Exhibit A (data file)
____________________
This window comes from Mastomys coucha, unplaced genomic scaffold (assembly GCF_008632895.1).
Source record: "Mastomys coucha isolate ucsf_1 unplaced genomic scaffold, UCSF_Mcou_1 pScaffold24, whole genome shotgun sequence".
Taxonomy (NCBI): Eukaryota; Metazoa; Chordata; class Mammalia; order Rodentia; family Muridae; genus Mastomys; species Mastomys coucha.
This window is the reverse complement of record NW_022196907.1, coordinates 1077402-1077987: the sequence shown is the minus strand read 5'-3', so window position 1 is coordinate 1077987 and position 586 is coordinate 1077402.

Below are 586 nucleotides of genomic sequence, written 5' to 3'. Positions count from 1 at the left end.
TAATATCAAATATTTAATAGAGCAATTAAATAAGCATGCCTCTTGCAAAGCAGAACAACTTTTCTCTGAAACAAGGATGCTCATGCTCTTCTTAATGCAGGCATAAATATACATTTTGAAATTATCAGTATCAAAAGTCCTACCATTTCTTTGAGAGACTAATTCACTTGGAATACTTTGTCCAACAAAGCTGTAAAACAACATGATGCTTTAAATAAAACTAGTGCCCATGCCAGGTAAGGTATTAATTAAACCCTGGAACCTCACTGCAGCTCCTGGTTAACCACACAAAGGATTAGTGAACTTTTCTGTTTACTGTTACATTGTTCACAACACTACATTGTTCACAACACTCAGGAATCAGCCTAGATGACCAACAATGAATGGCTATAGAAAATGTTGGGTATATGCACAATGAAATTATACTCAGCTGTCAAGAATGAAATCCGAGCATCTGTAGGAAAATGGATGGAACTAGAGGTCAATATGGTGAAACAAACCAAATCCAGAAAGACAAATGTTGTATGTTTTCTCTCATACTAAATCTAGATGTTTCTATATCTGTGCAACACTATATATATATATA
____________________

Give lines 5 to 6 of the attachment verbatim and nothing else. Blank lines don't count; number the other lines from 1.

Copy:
Below are 586 nucleotides of genomic sequence, written 5' to 3'. Positions count from 1 at the left end.
TAATATCAAATATTTAATAGAGCAATTAAATAAGCATGCCTCTTGCAAAGCAGAACAACTTTTCTCTGAAACAAGGATGCTCATGCTCTTCTTAATGCAGGCATAAATATACATTTTGAAATTATCAGTATCAAAAGTCCTACCATTTCTTTGAGAGACTAATTCACTTGGAATACTTTGTCCAACAAAGCTGTAAAACAACATGATGCTTTAAATAAAACTAGTGCCCATGCCAGGTAAGGTATTAATTAAACCCTGGAACCTCACTGCAGCTCCTGGTTAACCACACAAAGGATTAGTGAACTTTTCTGTTTACTGTTACATTGTTCACAACACTACATTGTTCACAACACTCAGGAATCAGCCTAGATGACCAACAATGAATGGCTATAGAAAATGTTGGGTATATGCACAATGAAATTATACTCAGCTGTCAAGAATGAAATCCGAGCATCTGTAGGAAAATGGATGGAACTAGAGGTCAATATGGTGAAACAAACCAAATCCAGAAAGACAAATGTTGTATGTTTTCTCTCATACTAAATCTAGATGTTTCTATATCTGTGCAACACTATATATATATATA